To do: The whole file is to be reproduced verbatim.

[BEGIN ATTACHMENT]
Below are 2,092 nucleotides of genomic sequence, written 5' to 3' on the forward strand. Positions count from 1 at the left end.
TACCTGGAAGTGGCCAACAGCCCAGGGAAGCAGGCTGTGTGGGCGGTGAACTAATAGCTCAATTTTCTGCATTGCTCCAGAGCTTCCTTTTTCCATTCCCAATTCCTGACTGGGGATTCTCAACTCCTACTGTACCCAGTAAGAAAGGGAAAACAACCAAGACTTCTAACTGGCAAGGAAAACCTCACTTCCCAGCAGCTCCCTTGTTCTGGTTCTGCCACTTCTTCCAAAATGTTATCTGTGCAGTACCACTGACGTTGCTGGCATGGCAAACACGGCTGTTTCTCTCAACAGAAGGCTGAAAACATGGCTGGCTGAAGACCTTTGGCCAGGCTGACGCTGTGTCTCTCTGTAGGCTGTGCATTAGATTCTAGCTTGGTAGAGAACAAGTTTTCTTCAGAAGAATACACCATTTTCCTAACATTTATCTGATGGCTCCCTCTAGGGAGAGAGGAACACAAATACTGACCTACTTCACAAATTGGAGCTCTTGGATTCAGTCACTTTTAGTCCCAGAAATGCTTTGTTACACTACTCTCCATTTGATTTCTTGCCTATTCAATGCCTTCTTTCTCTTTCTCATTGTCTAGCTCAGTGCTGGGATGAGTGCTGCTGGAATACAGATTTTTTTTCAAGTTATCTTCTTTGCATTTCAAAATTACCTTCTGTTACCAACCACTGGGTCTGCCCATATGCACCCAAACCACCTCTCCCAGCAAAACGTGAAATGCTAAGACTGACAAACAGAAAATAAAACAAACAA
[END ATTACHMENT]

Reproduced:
Below are 2,092 nucleotides of genomic sequence, written 5' to 3' on the forward strand. Positions count from 1 at the left end.
TACCTGGAAGTGGCCAACAGCCCAGGGAAGCAGGCTGTGTGGGCGGTGAACTAATAGCTCAATTTTCTGCATTGCTCCAGAGCTTCCTTTTTCCATTCCCAATTCCTGACTGGGGATTCTCAACTCCTACTGTACCCAGTAAGAAAGGGAAAACAACCAAGACTTCTAACTGGCAAGGAAAACCTCACTTCCCAGCAGCTCCCTTGTTCTGGTTCTGCCACTTCTTCCAAAATGTTATCTGTGCAGTACCACTGACGTTGCTGGCATGGCAAACACGGCTGTTTCTCTCAACAGAAGGCTGAAAACATGGCTGGCTGAAGACCTTTGGCCAGGCTGACGCTGTGTCTCTCTGTAGGCTGTGCATTAGATTCTAGCTTGGTAGAGAACAAGTTTTCTTCAGAAGAATACACCATTTTCCTAACATTTATCTGATGGCTCCCTCTAGGGAGAGAGGAACACAAATACTGACCTACTTCACAAATTGGAGCTCTTGGATTCAGTCACTTTTAGTCCCAGAAATGCTTTGTTACACTACTCTCCATTTGATTTCTTGCCTATTCAATGCCTTCTTTCTCTTTCTCATTGTCTAGCTCAGTGCTGGGATGAGTGCTGCTGGAATACAGATTTTTTTTCAAGTTATCTTCTTTGCATTTCAAAATTACCTTCTGTTACCAACCACTGGGTCTGCCCATATGCACCCAAACCACCTCTCCCAGCAAAACGTGAAATGCTAAGACTGACAAACAGAAAATAAAACAAACAA